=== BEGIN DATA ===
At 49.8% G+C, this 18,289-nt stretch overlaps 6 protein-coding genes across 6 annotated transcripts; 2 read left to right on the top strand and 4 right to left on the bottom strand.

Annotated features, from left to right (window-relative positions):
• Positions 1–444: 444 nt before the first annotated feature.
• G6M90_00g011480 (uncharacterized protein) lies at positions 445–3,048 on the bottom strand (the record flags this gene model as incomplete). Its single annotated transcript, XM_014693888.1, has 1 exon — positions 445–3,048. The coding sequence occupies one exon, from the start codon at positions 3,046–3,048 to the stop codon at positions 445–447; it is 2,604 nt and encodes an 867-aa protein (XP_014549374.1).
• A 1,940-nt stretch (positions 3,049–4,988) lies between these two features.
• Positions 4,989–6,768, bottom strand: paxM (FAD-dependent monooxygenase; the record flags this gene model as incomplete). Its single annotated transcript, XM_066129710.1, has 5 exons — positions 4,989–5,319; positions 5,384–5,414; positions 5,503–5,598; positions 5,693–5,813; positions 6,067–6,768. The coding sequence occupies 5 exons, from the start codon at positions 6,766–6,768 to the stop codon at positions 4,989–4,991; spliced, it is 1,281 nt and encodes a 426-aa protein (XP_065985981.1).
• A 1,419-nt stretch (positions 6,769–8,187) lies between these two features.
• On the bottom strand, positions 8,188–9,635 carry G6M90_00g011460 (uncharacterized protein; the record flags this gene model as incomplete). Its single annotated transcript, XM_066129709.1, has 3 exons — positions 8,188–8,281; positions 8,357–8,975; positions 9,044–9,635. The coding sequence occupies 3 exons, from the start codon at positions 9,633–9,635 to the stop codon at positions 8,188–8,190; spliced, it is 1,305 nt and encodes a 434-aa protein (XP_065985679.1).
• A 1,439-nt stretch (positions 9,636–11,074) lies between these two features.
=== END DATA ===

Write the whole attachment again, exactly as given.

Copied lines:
At 49.8% G+C, this 18,289-nt stretch overlaps 6 protein-coding genes across 6 annotated transcripts; 2 read left to right on the top strand and 4 right to left on the bottom strand.

Annotated features, from left to right (window-relative positions):
• Positions 1–444: 444 nt before the first annotated feature.
• G6M90_00g011480 (uncharacterized protein) lies at positions 445–3,048 on the bottom strand (the record flags this gene model as incomplete). Its single annotated transcript, XM_014693888.1, has 1 exon — positions 445–3,048. The coding sequence occupies one exon, from the start codon at positions 3,046–3,048 to the stop codon at positions 445–447; it is 2,604 nt and encodes an 867-aa protein (XP_014549374.1).
• A 1,940-nt stretch (positions 3,049–4,988) lies between these two features.
• Positions 4,989–6,768, bottom strand: paxM (FAD-dependent monooxygenase; the record flags this gene model as incomplete). Its single annotated transcript, XM_066129710.1, has 5 exons — positions 4,989–5,319; positions 5,384–5,414; positions 5,503–5,598; positions 5,693–5,813; positions 6,067–6,768. The coding sequence occupies 5 exons, from the start codon at positions 6,766–6,768 to the stop codon at positions 4,989–4,991; spliced, it is 1,281 nt and encodes a 426-aa protein (XP_065985981.1).
• A 1,419-nt stretch (positions 6,769–8,187) lies between these two features.
• On the bottom strand, positions 8,188–9,635 carry G6M90_00g011460 (uncharacterized protein; the record flags this gene model as incomplete). Its single annotated transcript, XM_066129709.1, has 3 exons — positions 8,188–8,281; positions 8,357–8,975; positions 9,044–9,635. The coding sequence occupies 3 exons, from the start codon at positions 9,633–9,635 to the stop codon at positions 8,188–8,190; spliced, it is 1,305 nt and encodes a 434-aa protein (XP_065985679.1).
• A 1,439-nt stretch (positions 9,636–11,074) lies between these two features.